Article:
While many area families have had to learn to do more with less during the recent economic downturn, so has the staff of the Union County Department of Jobs & Family Services (UCDJFS).

While many area families have had to learn to do more with less during the recent economic downturn, so has the staff of the Union County Department of Jobs & Family Services (UCDJFS).

Director Joe Float said the state cut his agency's operating budget by $400,000 for the fiscal year ending July 1. Still, Float and his staff have found ways to make sure the needs of children and families in the county were met -- without any staff layoffs.

How have they done it? It has been equal parts financial juggling and belt-tightening.

"We have moved money," Float said. "We have absorbed through attrition. We have been able to cut some of our exposures and salaries."

The UCDJFS staff of 60 hasn't really had a choice. While the agency's budget has been cut the demands for its services have increased dramatically.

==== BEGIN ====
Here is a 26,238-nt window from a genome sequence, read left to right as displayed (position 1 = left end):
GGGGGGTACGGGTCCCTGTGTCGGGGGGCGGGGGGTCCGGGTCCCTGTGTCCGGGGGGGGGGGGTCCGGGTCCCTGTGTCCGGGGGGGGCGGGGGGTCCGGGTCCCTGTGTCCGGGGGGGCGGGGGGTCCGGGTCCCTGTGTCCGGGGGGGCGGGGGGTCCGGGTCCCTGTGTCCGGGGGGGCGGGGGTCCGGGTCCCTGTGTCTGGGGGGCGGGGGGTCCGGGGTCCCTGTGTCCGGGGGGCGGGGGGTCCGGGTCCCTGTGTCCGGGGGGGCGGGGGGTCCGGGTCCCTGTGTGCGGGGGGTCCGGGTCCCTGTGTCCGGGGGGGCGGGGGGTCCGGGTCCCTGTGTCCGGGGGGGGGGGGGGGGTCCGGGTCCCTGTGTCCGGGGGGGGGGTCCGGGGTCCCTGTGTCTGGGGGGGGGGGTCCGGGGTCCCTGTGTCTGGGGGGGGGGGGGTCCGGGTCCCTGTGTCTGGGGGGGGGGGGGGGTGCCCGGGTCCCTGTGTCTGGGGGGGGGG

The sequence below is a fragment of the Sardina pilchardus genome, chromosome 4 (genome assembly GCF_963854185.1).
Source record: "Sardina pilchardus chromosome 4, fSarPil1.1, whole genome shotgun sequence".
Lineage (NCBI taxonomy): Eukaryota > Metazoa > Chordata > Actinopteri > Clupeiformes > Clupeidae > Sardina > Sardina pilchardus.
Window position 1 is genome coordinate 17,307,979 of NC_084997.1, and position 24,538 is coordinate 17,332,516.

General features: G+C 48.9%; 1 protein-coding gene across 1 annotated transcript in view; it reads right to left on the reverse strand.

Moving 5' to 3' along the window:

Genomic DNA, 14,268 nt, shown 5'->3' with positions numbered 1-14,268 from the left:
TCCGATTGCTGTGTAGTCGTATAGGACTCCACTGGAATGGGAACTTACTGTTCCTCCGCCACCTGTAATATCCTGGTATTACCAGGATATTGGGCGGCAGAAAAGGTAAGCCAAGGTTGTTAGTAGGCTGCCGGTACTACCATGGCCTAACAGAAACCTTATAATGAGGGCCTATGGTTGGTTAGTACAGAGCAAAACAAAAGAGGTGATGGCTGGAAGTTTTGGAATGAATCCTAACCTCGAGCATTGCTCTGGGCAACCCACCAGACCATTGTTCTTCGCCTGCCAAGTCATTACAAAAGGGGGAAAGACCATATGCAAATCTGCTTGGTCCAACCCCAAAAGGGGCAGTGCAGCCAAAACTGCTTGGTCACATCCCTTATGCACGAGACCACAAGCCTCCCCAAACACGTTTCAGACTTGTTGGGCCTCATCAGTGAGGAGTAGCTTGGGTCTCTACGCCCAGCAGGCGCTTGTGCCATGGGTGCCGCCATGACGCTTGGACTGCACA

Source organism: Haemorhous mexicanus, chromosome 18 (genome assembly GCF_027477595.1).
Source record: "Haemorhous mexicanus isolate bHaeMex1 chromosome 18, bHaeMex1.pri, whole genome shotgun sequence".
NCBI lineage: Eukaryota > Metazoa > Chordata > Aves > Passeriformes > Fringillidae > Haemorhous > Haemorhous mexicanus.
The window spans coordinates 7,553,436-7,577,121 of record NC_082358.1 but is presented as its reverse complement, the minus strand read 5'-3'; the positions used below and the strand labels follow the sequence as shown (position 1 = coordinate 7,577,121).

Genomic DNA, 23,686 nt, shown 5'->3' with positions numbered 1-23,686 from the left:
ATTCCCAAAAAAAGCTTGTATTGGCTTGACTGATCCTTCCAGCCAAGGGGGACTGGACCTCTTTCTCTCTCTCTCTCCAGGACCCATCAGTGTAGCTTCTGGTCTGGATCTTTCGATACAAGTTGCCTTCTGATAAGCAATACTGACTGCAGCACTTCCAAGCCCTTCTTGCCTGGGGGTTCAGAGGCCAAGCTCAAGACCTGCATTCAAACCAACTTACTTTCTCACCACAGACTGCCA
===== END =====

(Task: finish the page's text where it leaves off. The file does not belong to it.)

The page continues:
"The number of people who come in our door, year to date, from last year, has doubled," Float said. "In a one-year period we have seen a two-fold increase in the number of new applicants for welfare benefits. That's one ramification of the soft economy in Union County."

In addition to the demand for food stamp and cash benefits, Float said the Union County Employment Resource Center is equally busy. The center has state-funded resources to assist unemployed and displaced workers in improving their job skills.

"We are currently underwriting today, as we speak, in real time, 47 adults in various types of educational opportunities in health care, education, food services, heavy equipment operation, all very valid types of employment opportunities. We have approximately 800 visits to our Employment Resource Center every month."

Float said that while his agency faces continuing financial challenges, there is a little light at the end of the tunnel.

"The bright light for us is the stimulus money," he said. "The stimulus money is really focusing on employment and we are actually seeing that money coming our way. We're just putting that into play. We already have over 20 kids out on job sites out in the community through the summer."